That Tuesday, I talked on the phone with my boss. He told me that I was officially on vacation, and that when my vacation days were over, I would not be paid anymore. That was sad, but understandable: Phoenix Health Systems just doesn't have the cash flow to float a month of paychecks for the 60 people in its New Orleans office. And it put me in a weird position: I could not take my family back to New Orleans; not with reports of Cholera and Typhoid. I am still not sure about these reports, but I wasn't going to risk it with a four year old boy. I've seen people with Cholera when I was in Bolivia, and it is horrible.

I also could not leave Sonia and Daniel anywhere by themselves. Sonia's English is good, but she is not confident enough about it. Besides, there was a disaster-- I wanted to be with them.

Sonia and I talked it over. By a very odd coincidence, we had tickets for the weekend to go to Philadelphia from the New Orleans airport. We were going to check it out as a place to live, because after Ivan, we had gotten tired of evacuating from hurricanes. We were going to check towns that had direct flights to Barcelona to see if any were livable. We had gone to Atlanta over the July 4th weekend, and I thought it was nice, but too big, hot, and trafficky. So we had tickets to fly to Philadelphia now.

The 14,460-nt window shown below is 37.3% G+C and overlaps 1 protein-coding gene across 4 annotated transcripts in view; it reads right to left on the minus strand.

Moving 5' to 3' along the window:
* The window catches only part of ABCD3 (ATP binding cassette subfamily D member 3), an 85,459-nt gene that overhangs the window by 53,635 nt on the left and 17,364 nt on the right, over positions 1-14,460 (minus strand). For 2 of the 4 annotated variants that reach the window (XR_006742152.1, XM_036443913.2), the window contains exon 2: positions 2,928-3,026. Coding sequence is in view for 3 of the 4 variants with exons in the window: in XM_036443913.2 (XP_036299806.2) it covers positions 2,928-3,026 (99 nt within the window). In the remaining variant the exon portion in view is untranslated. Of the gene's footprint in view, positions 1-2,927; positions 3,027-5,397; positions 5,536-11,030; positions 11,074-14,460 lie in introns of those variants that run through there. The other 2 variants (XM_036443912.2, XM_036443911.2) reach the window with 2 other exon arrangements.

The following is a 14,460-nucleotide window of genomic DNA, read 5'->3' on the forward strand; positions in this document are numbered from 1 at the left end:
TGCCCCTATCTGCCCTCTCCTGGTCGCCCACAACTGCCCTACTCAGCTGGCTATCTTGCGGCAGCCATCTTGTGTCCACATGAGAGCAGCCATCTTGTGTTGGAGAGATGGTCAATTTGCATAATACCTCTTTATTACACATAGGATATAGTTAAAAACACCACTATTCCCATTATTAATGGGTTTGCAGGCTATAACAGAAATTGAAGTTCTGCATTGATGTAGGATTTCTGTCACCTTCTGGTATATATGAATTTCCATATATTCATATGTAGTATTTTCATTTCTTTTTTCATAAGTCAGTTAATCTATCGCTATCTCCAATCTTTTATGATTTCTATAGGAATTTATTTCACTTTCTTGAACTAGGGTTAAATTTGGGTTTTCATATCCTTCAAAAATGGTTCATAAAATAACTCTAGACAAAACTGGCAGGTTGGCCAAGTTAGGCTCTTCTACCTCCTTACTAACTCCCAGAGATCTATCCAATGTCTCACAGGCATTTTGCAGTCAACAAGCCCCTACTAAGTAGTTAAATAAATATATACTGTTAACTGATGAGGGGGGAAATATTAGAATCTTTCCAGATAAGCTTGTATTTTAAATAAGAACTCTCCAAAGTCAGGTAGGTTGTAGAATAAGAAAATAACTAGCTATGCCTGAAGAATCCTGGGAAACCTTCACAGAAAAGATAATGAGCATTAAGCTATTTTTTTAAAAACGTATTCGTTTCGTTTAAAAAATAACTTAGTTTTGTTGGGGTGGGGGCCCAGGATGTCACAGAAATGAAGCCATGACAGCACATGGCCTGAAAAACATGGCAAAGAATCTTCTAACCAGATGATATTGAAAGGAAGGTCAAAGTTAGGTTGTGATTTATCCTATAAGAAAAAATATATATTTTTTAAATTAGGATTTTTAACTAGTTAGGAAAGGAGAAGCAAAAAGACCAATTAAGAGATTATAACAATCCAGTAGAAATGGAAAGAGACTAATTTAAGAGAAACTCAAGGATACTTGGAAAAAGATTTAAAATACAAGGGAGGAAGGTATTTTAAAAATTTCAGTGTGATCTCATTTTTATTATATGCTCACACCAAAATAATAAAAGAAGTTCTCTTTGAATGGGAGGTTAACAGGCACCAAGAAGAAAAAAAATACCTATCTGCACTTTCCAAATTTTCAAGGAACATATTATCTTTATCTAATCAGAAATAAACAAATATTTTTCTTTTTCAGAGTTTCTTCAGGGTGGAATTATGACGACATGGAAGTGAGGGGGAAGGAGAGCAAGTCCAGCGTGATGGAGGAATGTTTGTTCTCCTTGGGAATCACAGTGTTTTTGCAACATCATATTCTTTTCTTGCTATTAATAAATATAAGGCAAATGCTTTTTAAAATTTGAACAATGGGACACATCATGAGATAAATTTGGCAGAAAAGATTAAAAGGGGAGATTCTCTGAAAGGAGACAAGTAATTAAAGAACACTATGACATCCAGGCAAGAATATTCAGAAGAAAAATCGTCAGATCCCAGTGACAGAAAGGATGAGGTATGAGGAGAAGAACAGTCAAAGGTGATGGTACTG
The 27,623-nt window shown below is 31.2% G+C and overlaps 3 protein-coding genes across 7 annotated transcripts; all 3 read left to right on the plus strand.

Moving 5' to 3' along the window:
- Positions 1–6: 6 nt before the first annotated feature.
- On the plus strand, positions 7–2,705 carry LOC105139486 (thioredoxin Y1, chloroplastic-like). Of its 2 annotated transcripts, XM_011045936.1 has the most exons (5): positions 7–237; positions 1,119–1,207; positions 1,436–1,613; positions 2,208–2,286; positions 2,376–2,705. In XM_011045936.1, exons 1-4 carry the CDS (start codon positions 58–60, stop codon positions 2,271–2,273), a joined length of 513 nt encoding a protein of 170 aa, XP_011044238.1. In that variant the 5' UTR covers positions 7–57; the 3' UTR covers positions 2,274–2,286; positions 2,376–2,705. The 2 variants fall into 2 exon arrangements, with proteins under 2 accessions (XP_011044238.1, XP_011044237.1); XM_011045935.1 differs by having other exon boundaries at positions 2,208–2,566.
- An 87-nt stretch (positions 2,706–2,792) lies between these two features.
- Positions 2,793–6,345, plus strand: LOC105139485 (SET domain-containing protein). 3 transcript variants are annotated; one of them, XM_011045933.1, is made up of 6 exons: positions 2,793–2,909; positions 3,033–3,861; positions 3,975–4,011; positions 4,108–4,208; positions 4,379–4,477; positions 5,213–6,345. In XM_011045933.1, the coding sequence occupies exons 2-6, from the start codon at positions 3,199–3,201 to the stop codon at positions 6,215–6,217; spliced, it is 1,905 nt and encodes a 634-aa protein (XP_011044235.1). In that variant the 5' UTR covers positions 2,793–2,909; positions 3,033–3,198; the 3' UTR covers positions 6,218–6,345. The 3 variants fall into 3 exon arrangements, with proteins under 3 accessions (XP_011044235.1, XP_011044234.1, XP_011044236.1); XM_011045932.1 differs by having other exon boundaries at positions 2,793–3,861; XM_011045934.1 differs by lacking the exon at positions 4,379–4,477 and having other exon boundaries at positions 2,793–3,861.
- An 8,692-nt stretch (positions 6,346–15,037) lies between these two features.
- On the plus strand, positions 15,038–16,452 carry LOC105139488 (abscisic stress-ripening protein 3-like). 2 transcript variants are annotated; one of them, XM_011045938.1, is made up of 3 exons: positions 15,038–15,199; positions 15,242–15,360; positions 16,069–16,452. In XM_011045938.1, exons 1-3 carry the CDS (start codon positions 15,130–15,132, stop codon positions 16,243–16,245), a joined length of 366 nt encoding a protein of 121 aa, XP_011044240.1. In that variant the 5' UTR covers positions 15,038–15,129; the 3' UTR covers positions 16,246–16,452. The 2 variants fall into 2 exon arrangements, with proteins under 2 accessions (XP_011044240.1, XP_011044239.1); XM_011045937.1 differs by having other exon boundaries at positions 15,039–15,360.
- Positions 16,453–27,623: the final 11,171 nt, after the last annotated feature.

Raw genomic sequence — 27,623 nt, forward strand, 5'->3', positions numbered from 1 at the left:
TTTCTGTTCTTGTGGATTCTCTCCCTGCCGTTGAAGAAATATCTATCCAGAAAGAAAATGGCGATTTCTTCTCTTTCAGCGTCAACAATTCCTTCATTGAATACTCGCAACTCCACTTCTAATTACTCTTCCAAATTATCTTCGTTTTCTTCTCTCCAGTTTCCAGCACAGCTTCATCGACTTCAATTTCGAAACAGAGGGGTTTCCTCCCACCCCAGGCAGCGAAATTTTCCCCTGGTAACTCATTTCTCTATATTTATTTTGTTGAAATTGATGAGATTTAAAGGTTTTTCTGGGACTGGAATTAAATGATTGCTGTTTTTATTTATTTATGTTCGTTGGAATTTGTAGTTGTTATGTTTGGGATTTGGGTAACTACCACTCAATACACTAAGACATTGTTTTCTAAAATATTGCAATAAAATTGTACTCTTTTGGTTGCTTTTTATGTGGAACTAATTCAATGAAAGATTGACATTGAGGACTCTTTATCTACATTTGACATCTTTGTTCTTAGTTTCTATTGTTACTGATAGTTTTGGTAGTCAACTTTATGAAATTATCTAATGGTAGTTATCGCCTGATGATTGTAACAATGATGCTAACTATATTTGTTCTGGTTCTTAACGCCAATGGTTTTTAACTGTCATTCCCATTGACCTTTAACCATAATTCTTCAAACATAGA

Now we would not be able to make the trip from New Orleans. We decided to try to change the dates on the tickets and go see if Philadelphia would be a good place to live. I called that Tuesday, and they managed to get us out on Wednesday.

We flew out with our ridiculously few possessions. By afternoon Wednesday, we were in the Marriott in downtown Philadelphia. We were clean, safe, together, had some clothes, and a maid. We watched our neighbors waiting on rooftops, dying, on the television. Again, I switched the TV back to PBS kids and we watched Barney and Caillou.

I started sending out emails, searching for headhunters. The first day was a little disappointing-- Google found a lot of dead headhunter links. But I found one-- then another. I sent an email to the USNA alumni association. They sent my resume to a bunch of headhunters.

That Thursday, I went down to Starbucks to get coffee. I asked for a "Hurricane Discount"-- I felt stupid doing it, because obviously I was not starving to death standing in line at a Starbucks. I wondered why I had asked... then I found out. A woman behind me said, "I heard you say you were from New Orleans. My family and I were talking last night about how we could help out. Can I do anything for you?" Her name was Linda. She offered to let us stay in her house. I told her we were set on that, but that I needed to get my resume in front of people. She said she would do what we could.

On an aside, Sonia and Daniel and I had dinner at Linda's house last night. We've been friends since that day she stuck out her hand. Sonia and her really clicked. She's rallied the folks from her synagogue to collect toys and clothes, furniture, pots and pans... they've really helped us out. Her sons, Abraham and Noah, have played with Daniel tirelessly, even though they are both over ten years older than him. Her husband, Ira, has been a generally good guy, and also plays with Daniel patiently and treats him like the smart little guy he is. Linda really has been a true friend.

(To be continued...)

1 comment:

  1. I am on the edge of my seat... can't wait for the continuation. So far it's wonderful!